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Life imprisonment for Tibet's richest man

August 13, 2010

Jane Macartney, Beijing
The Times (UK)
August 12, 2010

A Chinese court has sentenced to life
imprisonment a hotel owner believed to the
country's richest Tibetan businessman.

Once hailed by authorities in Tibet as one of the
region's top 10 most outstanding young people,
37-year-old Dorje Tashi was sentenced on June 26
after a three-day trial by the Lhasa Municipality
Intermediate People's Court, Tibetan sources told /The Times/.

His elder brother, Dorje Tseten, was jailed for six years, the sources said.

No details were available about the charges on
which the two brothers were convicted. If the
charges were politically linked then such secrecy
is not unusual in Tibet where officials are
anxious not to stir up renewed unrest among the
deeply Buddhist population, many of whom resent
Beijing rule and yearn for the return of the exiled Dalai Lama.

The absence of any reports in the Chinese
state-run media underscored the possibility that
the arrests of the two men may have been related
to activities deemed by the authorities to be of a political nature.

However, court sources have said the conviction
was based on "illegal business operations"
involving his Yak Hotel -- one of the best-known
and oldest in Lhasa. They refused to say whether
political charges had contributed to the severity of the sentence.

The court confiscated all of Dorje Tashi's
personal property, estimated at 4.3 billion yuan
(£430 million), the sources said.

Dorje Tashi was arrested just weeks after an
anti-Chinese riot rocked the Tibetan capital,
Lhasa, on March 8, 2008 and had been held
incommunicado and without charges ever since. His
elder brother was detained a few months later.

The businessman was well known in Lhasa after he
founded the Yak Hotel, one of the first private
inns to open in the city and situated on one of
the main roads in the old part of the town. The
Yak Hotel remains a favourite among foreign and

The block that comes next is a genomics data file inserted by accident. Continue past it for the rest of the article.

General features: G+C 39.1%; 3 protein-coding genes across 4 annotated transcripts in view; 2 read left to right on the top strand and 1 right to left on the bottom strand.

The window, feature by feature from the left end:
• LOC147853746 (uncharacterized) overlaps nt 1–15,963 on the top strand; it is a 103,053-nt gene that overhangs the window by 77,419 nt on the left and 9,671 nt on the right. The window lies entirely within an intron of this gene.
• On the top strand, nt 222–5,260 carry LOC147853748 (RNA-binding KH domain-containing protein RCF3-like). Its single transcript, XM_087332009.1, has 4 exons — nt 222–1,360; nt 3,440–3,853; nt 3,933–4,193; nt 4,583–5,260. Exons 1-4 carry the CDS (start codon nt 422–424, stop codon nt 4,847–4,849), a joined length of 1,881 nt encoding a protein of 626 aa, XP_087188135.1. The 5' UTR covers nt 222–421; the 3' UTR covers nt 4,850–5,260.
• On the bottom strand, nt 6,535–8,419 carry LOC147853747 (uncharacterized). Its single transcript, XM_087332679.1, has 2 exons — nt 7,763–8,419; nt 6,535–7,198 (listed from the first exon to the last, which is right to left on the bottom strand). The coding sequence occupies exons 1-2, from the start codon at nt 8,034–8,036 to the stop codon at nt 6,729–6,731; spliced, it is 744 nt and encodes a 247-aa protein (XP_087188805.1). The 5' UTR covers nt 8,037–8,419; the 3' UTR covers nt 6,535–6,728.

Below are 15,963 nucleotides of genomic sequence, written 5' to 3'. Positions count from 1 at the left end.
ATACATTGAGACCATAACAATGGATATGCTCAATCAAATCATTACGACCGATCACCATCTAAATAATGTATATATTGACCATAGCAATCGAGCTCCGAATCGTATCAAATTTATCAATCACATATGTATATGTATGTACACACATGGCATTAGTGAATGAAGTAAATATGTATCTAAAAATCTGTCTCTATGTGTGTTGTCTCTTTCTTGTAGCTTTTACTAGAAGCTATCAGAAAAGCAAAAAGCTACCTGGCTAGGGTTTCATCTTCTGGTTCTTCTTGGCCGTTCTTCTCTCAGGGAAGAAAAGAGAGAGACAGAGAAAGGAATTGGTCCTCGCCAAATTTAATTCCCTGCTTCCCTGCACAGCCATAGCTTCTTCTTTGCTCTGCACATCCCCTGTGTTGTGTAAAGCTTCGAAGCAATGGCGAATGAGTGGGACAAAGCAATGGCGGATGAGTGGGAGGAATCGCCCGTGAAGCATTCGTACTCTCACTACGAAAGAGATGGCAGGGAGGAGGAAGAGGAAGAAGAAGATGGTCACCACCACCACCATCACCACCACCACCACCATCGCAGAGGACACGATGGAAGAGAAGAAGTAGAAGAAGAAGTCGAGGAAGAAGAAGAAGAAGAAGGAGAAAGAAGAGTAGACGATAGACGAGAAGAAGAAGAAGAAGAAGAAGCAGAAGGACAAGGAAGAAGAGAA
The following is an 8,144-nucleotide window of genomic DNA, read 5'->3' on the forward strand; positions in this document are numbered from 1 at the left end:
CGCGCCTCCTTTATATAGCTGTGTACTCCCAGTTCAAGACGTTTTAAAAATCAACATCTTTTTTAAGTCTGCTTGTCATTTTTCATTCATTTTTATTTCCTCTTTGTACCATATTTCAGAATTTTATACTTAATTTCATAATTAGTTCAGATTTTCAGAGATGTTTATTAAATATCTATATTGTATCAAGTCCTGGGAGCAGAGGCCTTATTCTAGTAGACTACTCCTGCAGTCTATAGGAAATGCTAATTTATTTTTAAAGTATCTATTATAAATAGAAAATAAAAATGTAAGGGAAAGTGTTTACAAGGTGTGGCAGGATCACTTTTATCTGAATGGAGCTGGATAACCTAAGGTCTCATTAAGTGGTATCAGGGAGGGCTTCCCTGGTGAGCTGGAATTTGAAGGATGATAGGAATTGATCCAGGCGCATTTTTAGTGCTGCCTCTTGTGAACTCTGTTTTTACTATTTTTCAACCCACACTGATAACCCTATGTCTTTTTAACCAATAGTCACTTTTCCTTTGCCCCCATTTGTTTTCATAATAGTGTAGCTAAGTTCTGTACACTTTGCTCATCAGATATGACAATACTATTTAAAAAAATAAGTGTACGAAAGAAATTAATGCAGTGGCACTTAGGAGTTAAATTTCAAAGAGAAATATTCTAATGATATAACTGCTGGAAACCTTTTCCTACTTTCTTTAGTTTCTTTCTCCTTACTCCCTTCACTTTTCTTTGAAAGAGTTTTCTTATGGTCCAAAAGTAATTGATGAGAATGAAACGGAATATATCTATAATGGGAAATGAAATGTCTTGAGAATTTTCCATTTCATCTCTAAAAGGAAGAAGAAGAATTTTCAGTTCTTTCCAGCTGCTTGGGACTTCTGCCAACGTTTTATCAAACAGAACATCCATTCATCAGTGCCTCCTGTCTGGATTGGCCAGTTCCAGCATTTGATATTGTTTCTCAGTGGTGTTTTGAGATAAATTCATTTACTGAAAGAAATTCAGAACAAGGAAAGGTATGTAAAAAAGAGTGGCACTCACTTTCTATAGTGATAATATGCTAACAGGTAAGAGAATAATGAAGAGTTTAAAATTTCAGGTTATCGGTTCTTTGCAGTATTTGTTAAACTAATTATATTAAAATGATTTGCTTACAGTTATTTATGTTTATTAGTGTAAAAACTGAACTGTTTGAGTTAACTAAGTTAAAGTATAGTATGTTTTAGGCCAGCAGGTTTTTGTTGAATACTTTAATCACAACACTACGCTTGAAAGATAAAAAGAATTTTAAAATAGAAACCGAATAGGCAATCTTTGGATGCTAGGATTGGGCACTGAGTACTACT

domestic tourists visiting the capital of the
Himalayan region, serving both Chinese food and a
menu listing cappuccinos and pasta to appeal to
foreign visitors. It expanded rapidly from a
small two-storey hostel in the mid-1980s to a
sprawling compound with a restaurant overlooking the street.

Dorje Tashi had many other business interests and
was believed to have close links with the Chinese
authorities in Tibet that had enabled him to
build up his enterprises and which prompted many
Tibetans to regard him as something of a turncoat.

Shortly after his arrest, reports surfaced that
he had been held on charges of corruption.
However, Tibetan sources said there were also
rumours that, like many other well-off Tibetans,
he had donated some of his wealth to monasteries or even to the Dalai Lama.

Such donations would have enraged the authorities
after most of the main monasteries in and around
Lhasa staged peaceful demonstrations in the days
leading up to the March 14, 2008 riot.

Robbie Barnett, a Tibet expert at Columbia
University , said the harsh sentence underlined
talk in Tibet of a pattern or retribution against
prosperous Tibetans suspected of giving money to monasteries.

He said: "It looks like a long-term drive among
Tibet officials to oppose and criticise lay
donations to monasteries. It is baffling because
leading businessmen have always avoided politics
as far as anyone has ever known and have
benefited from the current Chinese economic system."

He said the sentencing of such a prominent
Tibetan figure could have been kept secret to
avoid inflaming local sentiment. "This risks
causing deep rifts between the Tibetan community and the government."
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